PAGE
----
The earliest toy trains were made of lead and had no moving parts. Some had wheels which turned, but these needed to be pushed or pulled. A few of the early 19th-century drive toy trains were made from tinplate, such as the large, durable, stylized locomotive toys in the U.S., which were painted red and gold and decorated with hearts and flowers. model trains modesto
Around 1875, technological improvements in materials and manufacturing enabled tin to be stamped, cut, rolled, and lithographed faster than previously.
Toy trains were revolutionized when Märklin, a German firm which specialized in doll house accessories, sought to create an equal toy for boys where a constant revenue stream could be ensured by selling add-on accessories for years after the first purchase. Along with boxed sets containing a train and track, Märklin offered additional track, rolling stock, and buildings offered separately, creating the predecessor to the modern model train layout featuring scenery and buildings along with an operating train.
Electric trains followed, with the first appearing in 1897, produced from the U.S. company Carlisle & Finch. As residential use of electricity became more common in the early 20th century, electric trains gained popularity and as time went on, these electric trains grew in sophistication, gaining light, the ability to change management, to emit a whistling noise, to smoke, to couple and uncouple cars as well as load and unload freight. Toy trains by the first half of the 20th century were often made of lithographed tin; afterwards trains were often made mainly of plastic.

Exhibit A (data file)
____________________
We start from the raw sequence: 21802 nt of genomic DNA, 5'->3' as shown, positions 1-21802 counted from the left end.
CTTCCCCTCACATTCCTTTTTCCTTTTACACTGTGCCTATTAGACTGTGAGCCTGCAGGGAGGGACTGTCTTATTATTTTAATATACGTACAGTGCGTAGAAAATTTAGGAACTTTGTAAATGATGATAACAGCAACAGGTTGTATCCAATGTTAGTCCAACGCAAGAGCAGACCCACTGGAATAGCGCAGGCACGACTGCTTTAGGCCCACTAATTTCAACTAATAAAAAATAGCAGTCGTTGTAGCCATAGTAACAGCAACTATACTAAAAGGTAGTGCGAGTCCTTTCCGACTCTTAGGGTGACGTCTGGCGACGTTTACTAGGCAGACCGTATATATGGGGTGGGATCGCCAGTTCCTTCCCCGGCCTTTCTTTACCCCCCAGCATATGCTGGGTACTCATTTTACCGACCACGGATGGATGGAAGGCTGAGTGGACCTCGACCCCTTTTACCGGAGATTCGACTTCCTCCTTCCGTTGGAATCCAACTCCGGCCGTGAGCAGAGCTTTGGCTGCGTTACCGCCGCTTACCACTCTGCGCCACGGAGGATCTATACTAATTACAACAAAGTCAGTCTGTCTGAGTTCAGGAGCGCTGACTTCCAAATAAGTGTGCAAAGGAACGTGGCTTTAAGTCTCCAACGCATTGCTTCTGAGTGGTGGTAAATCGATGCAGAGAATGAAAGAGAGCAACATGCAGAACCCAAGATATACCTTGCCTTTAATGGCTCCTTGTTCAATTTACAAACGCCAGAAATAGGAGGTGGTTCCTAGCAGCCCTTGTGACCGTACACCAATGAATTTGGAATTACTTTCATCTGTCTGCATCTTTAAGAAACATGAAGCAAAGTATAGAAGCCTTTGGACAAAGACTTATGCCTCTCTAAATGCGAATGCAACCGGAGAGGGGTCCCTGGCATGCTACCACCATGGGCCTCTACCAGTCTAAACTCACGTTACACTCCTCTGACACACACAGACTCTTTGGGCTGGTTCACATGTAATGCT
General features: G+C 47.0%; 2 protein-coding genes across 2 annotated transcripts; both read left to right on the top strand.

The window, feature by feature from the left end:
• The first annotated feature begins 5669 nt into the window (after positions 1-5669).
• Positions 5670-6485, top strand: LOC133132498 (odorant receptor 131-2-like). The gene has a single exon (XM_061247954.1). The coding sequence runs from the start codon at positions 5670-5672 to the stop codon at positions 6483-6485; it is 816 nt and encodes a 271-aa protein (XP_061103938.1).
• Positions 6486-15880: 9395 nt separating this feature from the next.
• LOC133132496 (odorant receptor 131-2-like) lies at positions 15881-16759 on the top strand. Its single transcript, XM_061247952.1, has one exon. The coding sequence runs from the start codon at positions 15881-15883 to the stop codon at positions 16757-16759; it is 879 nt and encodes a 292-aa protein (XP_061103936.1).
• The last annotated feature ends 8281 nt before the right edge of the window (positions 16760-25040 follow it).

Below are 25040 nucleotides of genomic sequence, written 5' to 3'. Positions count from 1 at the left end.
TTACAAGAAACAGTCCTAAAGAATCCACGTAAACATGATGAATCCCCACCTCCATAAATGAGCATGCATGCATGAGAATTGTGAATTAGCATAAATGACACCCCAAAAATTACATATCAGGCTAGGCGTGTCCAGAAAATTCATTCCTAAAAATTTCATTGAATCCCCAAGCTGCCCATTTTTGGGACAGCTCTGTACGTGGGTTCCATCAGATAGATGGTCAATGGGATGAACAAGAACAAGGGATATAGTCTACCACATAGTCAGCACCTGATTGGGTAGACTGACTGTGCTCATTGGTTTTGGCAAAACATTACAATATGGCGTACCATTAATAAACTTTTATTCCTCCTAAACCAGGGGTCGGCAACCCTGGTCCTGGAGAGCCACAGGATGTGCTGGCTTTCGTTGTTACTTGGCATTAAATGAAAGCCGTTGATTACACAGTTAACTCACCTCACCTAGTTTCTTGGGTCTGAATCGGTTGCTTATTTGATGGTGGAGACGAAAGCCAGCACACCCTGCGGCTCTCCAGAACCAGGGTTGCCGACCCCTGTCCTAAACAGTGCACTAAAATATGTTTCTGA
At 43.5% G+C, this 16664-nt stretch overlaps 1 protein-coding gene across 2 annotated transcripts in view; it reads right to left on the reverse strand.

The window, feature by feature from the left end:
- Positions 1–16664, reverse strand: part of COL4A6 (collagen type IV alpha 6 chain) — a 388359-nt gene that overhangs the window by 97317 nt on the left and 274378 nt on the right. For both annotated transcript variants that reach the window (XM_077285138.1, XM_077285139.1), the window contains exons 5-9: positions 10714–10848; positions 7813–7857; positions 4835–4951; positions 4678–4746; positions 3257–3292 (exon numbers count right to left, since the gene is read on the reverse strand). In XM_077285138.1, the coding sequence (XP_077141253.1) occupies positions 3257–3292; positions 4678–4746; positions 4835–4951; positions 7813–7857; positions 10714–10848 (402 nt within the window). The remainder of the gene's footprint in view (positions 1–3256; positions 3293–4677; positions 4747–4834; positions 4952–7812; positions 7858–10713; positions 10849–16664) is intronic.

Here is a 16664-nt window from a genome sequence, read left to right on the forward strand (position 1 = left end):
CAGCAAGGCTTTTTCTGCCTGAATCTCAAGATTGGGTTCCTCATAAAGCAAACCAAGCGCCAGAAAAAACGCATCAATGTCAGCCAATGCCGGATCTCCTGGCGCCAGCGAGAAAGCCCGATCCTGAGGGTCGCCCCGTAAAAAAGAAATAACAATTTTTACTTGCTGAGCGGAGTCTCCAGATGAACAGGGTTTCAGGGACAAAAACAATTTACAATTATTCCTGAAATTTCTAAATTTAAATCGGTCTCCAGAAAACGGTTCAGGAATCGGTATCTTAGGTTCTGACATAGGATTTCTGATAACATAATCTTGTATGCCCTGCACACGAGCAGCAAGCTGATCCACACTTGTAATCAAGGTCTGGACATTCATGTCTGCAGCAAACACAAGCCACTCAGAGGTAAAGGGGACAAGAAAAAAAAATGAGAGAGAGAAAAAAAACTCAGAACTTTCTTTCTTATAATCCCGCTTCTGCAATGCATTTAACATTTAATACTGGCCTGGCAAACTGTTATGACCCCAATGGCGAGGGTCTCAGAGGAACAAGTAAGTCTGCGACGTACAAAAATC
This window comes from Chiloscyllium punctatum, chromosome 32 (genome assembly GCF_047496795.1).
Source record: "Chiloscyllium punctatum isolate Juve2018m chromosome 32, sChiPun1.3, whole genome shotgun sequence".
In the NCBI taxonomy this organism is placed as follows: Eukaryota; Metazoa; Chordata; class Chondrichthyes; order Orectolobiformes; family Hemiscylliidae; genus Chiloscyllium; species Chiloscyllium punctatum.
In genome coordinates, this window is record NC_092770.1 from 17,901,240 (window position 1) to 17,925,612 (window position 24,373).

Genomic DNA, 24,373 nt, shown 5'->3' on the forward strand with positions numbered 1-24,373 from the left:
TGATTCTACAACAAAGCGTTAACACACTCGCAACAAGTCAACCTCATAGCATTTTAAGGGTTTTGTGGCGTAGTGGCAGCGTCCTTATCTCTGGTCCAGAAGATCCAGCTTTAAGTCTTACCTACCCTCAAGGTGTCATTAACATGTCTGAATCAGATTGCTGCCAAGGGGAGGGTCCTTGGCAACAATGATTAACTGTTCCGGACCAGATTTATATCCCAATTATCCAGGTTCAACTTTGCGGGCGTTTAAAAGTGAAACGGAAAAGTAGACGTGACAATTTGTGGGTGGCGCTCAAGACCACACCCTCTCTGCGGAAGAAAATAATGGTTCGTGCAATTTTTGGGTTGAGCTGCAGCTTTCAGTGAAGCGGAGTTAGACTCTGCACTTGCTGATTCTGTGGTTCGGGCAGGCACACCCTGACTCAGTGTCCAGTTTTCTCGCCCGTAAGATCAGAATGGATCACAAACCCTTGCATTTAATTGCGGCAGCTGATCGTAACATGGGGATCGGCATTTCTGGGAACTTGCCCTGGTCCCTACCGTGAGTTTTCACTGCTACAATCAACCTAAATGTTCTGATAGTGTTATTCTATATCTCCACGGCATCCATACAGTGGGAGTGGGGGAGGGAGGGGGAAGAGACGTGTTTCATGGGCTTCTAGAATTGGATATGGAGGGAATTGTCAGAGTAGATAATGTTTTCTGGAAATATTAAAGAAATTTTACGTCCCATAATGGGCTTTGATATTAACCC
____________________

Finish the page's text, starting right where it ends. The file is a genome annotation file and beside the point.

Pull toys and wind-up trains were marketed by kids, while electric trains were marketed towards teenagers, particularly teenaged boys.
Now, S gauge and O gauge railroads continue to be considered toy trains even by their own adherents and are often accessorized with semi-scale model buildings by Plasticville or even K-Line (who owns the rights to the Plasticville-like buildings produced by Marx from the 1950s to the 1970s). However, due to their high cost, one is more inclined to find an HO scale or N scale train set at a toy shop than a O scale set.
Many modern electric toy trains contain sophisticated electronic equipment which exude digitized sound effects and allow the operator to securely and easily run multiple remote controller trains on a single loop of course. In the last few years, many toy rail operators will operate a train with a TV camera at the front of the engine and hooked up to a display, such as pc monitor. This will show a picture, like that of a genuine (smaller size) railroad.
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